What’s Her/Story?: History and Living Herstory
Joan Nestle states, “To live with history is to have a memory not just of our lives but the lives of others, people we have never met but whose voices and actions connect to our collective selves. [. . .] Every present becomes the past, but caring enough to listen will keep us all alive.” In this passage, I hear the echoes of voices as I continue to create my own critical voice and share it with colleagues, students, and activists. I have been thinking about the dialogues we have, those with and between intergenerational dykes, queers, gender nonconforming, non-binary, genderqueer, and trans folks, both as unliving and living herstory. Herstory is nonlinear, memory is asymmetrical, and testimony is an ongoing queer feminist project, but how do we create a world that bridges then and now and where we are traveling on our own without a map?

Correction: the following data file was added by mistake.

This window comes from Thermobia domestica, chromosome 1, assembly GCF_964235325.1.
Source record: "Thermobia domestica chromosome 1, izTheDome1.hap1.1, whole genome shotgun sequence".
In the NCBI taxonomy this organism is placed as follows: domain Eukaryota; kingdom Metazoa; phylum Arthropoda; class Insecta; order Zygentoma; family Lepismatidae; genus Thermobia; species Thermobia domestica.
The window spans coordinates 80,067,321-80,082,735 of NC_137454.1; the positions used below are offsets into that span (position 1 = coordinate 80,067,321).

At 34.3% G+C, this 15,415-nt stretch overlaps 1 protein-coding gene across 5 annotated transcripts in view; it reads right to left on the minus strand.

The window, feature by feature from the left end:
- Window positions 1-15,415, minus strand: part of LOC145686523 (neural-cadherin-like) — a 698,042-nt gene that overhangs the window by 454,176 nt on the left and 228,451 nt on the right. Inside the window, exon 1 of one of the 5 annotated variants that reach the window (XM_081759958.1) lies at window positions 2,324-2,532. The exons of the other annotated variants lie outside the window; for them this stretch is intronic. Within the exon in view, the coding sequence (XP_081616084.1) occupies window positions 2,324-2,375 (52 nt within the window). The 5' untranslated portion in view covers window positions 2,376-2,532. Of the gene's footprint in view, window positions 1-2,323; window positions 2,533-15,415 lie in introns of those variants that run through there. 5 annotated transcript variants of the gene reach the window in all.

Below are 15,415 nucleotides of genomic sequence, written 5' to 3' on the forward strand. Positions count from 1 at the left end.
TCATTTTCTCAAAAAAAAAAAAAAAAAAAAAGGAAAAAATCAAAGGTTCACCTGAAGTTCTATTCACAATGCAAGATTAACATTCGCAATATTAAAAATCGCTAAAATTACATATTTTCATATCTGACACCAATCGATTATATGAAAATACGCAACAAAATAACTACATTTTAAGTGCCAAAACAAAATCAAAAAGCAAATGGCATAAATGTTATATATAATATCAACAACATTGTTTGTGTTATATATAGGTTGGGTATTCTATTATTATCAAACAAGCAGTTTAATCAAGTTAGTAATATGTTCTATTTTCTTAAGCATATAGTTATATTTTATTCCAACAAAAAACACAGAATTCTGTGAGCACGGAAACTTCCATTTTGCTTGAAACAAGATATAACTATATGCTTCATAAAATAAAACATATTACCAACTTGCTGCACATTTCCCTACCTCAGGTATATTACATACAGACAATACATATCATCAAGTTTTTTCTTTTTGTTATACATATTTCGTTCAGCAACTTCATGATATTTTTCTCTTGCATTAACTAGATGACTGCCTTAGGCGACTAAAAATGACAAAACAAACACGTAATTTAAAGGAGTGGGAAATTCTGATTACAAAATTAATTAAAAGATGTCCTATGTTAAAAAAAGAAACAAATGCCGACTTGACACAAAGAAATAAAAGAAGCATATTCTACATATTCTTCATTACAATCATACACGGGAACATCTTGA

While I have done work in numerous libraries and archives as a historian of social movements and culture in the United States and in Ireland for more than a decade, as an archivist and coordinator at the Lesbian Herstory Archives for the last three years, I have learned to reconceptualize herstory from a new angle of vision. This presentation will focus on legacies of queer feminists who have given the youth permission and the authority to be. Herstory will continue in the future through memory and witness work. Who else can tell our stories besides us? Many voices have been lost because of erasure of queer feminists in hetero-patriarchal culture, or as LGBTQ struggles remain anchored in white, class, and male privilege. The next step, present in my work, is the necessity for doing intergenerational work together.
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